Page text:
Many people feel that run specialty is actually more equal in gender participation than many other businesses. Just look around The Running Event (when we can have it again) and see how many women are walking the aisles and working in the booths. Do you agree with this?
Yes, I do feel there is more equal gender participation than in other businesses; I’ve certainly observed this often over the years. The desire to run, workout and maintain physical health is strong for both genders and brings us all to the table with knowledge, passion, experience and a desire to help others. This passion seems to help create an environment of mutual respect.
What do you think you bring to your business with a woman’s perspective as compared to your male colleagues?
Patience, plus a more nurturing approach. My team’s mental and physical health and happiness, including that of my family and myself, are a priority for me. I also lead intending to nurture the relationships with our retail partners, our customers, and even our vendors.
How does that translate into a good business plan?
Profit is always at the top of the list, but profit doesn’t exist if all of our relationships are bad and customers hate us. I genuinely care about our people and so do each of our team members.
Do you think having a woman at the top has helped SPIbelt reach more female customers with its products? If yes, how so?
100 percent. I am our customer. I can speak directly to women from a place of experience and relatability. When I was a beginning runner, I did not feel that brands spoke to me. I hope women from all backgrounds and levels of running feel we offer a solution for their needs. That said, our products are not gender-specific. We aim to make our line appealing to men and women while listening to and addressing all of our customers’ specific needs.
What advice would you give to run specialty retailers about reaching out and merchandising to female runners?
Allow women of all backgrounds and levels of running an opportunity to have a voice and be part of your community. Make it clear you’d like to hear from them — their feedback can really make a difference.
Yes, create an environment and community that is inclusive and influenced by your community of women. I would have appreciated being invited into the communities of my local running stores back when I was starting out as a runner.
What advice would you give to any young (or older) women considering following a similar career path in the run business?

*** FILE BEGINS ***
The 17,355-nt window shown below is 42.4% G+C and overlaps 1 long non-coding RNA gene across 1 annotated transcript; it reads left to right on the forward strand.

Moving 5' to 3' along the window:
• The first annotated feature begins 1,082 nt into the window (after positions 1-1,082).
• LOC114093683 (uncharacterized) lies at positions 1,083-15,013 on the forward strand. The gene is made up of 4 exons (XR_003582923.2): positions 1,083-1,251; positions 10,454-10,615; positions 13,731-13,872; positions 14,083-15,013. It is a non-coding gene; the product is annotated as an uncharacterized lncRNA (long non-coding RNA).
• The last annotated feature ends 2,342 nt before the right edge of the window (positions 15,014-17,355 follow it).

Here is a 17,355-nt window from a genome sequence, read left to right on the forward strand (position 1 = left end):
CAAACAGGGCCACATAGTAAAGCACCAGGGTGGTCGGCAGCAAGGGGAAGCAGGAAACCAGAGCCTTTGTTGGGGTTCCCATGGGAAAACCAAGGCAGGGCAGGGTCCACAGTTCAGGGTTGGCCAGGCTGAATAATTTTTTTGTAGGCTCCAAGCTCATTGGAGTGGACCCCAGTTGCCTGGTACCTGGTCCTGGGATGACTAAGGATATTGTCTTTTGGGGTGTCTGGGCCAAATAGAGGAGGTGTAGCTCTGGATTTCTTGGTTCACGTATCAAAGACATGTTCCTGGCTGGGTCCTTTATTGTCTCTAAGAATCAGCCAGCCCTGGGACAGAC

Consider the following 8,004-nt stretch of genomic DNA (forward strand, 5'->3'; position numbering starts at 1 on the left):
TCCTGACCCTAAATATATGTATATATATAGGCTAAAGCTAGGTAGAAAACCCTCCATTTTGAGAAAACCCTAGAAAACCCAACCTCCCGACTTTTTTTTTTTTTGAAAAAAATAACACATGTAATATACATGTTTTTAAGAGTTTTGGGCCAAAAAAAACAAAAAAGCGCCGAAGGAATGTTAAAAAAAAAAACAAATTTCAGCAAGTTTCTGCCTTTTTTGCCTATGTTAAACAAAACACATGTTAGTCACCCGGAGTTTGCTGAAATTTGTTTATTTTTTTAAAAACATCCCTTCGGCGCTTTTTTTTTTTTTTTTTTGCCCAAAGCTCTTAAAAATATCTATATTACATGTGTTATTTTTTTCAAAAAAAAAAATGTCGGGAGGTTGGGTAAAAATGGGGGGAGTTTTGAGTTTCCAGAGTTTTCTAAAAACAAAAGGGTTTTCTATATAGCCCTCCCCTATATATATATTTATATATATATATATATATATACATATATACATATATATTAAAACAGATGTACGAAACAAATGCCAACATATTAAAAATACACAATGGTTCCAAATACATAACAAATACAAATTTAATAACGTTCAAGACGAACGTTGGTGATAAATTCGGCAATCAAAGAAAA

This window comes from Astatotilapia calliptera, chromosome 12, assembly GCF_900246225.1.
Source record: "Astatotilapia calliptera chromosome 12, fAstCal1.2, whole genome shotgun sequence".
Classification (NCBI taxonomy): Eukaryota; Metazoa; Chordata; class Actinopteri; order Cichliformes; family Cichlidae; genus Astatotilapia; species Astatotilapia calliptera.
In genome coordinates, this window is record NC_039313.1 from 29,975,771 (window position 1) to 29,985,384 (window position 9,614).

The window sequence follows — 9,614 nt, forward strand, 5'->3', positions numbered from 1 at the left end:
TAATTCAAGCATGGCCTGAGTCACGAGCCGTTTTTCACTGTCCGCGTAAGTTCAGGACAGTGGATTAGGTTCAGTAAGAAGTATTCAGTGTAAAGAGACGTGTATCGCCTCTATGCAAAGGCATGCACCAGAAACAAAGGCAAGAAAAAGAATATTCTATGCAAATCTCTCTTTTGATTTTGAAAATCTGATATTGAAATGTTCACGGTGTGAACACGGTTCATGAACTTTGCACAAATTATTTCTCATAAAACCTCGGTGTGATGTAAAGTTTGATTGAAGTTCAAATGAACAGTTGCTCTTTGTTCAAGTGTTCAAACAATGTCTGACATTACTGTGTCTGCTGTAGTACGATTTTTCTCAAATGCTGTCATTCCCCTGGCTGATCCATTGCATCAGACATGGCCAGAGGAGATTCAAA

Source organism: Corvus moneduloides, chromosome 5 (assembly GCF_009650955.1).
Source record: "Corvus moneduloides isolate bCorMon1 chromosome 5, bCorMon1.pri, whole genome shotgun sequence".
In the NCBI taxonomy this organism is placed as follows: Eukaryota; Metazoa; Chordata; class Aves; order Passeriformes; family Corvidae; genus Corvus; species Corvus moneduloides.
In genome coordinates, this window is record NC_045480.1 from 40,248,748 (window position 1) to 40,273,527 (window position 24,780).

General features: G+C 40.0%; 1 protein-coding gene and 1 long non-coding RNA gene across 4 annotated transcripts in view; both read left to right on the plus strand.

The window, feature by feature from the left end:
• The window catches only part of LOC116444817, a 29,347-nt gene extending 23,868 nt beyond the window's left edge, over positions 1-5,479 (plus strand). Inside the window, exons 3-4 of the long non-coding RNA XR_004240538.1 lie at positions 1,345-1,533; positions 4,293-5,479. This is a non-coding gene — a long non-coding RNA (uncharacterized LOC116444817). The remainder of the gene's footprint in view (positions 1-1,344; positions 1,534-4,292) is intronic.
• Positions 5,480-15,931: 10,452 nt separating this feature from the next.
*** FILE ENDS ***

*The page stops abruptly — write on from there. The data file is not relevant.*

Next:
Do what you love and love what you do. With anything, the more passion and belief you have about what you are doing, the more enjoyable it’ll be, and the better you’ll be at it. Lead with heart and passion in your relationships with your customers, and with your team.
How does that work in the business world?
When building your team, think cultural fit in addition to talent. You’re building a family in a sense. All families have issues, but the better everyone gets along, the better they’ll work together. And opposite to this, if someone on your team is toxic to your environment, be swift in taking action for the health of your company, your team, yourself, and for the benefit of that individual.
As you start your journey, remember this proverb, “Smooth seas do not make skillful sailors.” It will be rough, but you’ll be better and stronger because of it.
I like that proverb. Finally, what are you expecting for you and SPIbelt in 2021 and what is it going to take to achieve that?
The beginning of this year marks 14 years for us in business. We’ve been fortunate to have a steadily growing business. We’re mixing things up this year with a rapid growth plan, including growing our sales team and introducing product designers. We’re also expanding our marketing team.
So from your desk the future looks good for SPIbelt and the run specialty business?
We see bright skies ahead and look forward to broadening our market and meeting new user groups while we continue to strengthen our current customer base. We are also very much looking forward to seeing our fans and customers in person at races again.